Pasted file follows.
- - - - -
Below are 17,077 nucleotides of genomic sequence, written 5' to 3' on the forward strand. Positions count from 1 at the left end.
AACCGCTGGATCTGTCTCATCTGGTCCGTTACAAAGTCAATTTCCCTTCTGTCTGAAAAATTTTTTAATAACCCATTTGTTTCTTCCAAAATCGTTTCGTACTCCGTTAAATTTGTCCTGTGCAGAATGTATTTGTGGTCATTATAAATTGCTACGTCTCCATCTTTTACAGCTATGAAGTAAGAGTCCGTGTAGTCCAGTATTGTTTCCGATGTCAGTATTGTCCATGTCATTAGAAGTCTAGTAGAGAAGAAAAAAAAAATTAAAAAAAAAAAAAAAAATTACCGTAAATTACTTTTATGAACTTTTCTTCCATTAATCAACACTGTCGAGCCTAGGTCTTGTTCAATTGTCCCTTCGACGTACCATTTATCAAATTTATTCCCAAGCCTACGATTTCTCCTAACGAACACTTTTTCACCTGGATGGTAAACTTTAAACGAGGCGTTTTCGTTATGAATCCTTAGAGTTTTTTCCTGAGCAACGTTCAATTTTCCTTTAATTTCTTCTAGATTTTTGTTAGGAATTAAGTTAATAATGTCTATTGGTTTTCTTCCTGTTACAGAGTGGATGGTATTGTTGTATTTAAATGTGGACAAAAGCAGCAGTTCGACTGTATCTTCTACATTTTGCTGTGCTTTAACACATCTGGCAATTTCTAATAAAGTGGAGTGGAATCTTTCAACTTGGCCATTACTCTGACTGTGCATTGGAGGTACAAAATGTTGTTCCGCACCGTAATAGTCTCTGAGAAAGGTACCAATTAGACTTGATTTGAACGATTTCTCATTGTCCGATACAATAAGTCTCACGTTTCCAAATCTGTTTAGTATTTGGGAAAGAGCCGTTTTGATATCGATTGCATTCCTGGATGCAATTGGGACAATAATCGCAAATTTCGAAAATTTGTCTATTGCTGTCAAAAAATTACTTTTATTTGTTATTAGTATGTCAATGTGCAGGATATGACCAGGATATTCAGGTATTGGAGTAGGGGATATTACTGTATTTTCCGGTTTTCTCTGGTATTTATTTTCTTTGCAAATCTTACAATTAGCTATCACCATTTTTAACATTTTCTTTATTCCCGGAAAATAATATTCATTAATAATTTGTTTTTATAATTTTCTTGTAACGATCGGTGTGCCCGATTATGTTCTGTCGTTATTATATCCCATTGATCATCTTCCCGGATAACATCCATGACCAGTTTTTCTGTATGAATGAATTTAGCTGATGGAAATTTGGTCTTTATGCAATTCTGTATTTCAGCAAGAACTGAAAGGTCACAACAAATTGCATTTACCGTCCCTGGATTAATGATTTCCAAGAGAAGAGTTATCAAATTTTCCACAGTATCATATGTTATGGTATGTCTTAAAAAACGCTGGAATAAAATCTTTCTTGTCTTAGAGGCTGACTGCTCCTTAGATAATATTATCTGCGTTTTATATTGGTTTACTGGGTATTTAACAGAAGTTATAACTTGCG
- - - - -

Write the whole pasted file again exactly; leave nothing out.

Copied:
Below are 17,077 nucleotides of genomic sequence, written 5' to 3' on the forward strand. Positions count from 1 at the left end.
AACCGCTGGATCTGTCTCATCTGGTCCGTTACAAAGTCAATTTCCCTTCTGTCTGAAAAATTTTTTAATAACCCATTTGTTTCTTCCAAAATCGTTTCGTACTCCGTTAAATTTGTCCTGTGCAGAATGTATTTGTGGTCATTATAAATTGCTACGTCTCCATCTTTTACAGCTATGAAGTAAGAGTCCGTGTAGTCCAGTATTGTTTCCGATGTCAGTATTGTCCATGTCATTAGAAGTCTAGTAGAGAAGAAAAAAAAAATTAAAAAAAAAAAAAAAAATTACCGTAAATTACTTTTATGAACTTTTCTTCCATTAATCAACACTGTCGAGCCTAGGTCTTGTTCAATTGTCCCTTCGACGTACCATTTATCAAATTTATTCCCAAGCCTACGATTTCTCCTAACGAACACTTTTTCACCTGGATGGTAAACTTTAAACGAGGCGTTTTCGTTATGAATCCTTAGAGTTTTTTCCTGAGCAACGTTCAATTTTCCTTTAATTTCTTCTAGATTTTTGTTAGGAATTAAGTTAATAATGTCTATTGGTTTTCTTCCTGTTACAGAGTGGATGGTATTGTTGTATTTAAATGTGGACAAAAGCAGCAGTTCGACTGTATCTTCTACATTTTGCTGTGCTTTAACACATCTGGCAATTTCTAATAAAGTGGAGTGGAATCTTTCAACTTGGCCATTACTCTGACTGTGCATTGGAGGTACAAAATGTTGTTCCGCACCGTAATAGTCTCTGAGAAAGGTACCAATTAGACTTGATTTGAACGATTTCTCATTGTCCGATACAATAAGTCTCACGTTTCCAAATCTGTTTAGTATTTGGGAAAGAGCCGTTTTGATATCGATTGCATTCCTGGATGCAATTGGGACAATAATCGCAAATTTCGAAAATTTGTCTATTGCTGTCAAAAAATTACTTTTATTTGTTATTAGTATGTCAATGTGCAGGATATGACCAGGATATTCAGGTATTGGAGTAGGGGATATTACTGTATTTTCCGGTTTTCTCTGGTATTTATTTTCTTTGCAAATCTTACAATTAGCTATCACCATTTTTAACATTTTCTTTATTCCCGGAAAATAATATTCATTAATAATTTGTTTTTATAATTTTCTTGTAACGATCGGTGTGCCCGATTATGTTCTGTCGTTATTATATCCCATTGATCATCTTCCCGGATAACATCCATGACCAGTTTTTCTGTATGAATGAATTTAGCTGATGGAAATTTGGTCTTTATGCAATTCTGTATTTCAGCAAGAACTGAAAGGTCACAACAAATTGCATTTACCGTCCCTGGATTAATGATTTCCAAGAGAAGAGTTATCAAATTTTCCACAGTATCATATGTTATGGTATGTCTTAAAAAACGCTGGAATAAAATCTTTCTTGTCTTAGAGGCTGACTGCTCCTTAGATAATATTATCTGCGTTTTATATTGGTTTACTGGGTATTTAACAGAAGTTATAACTTGCG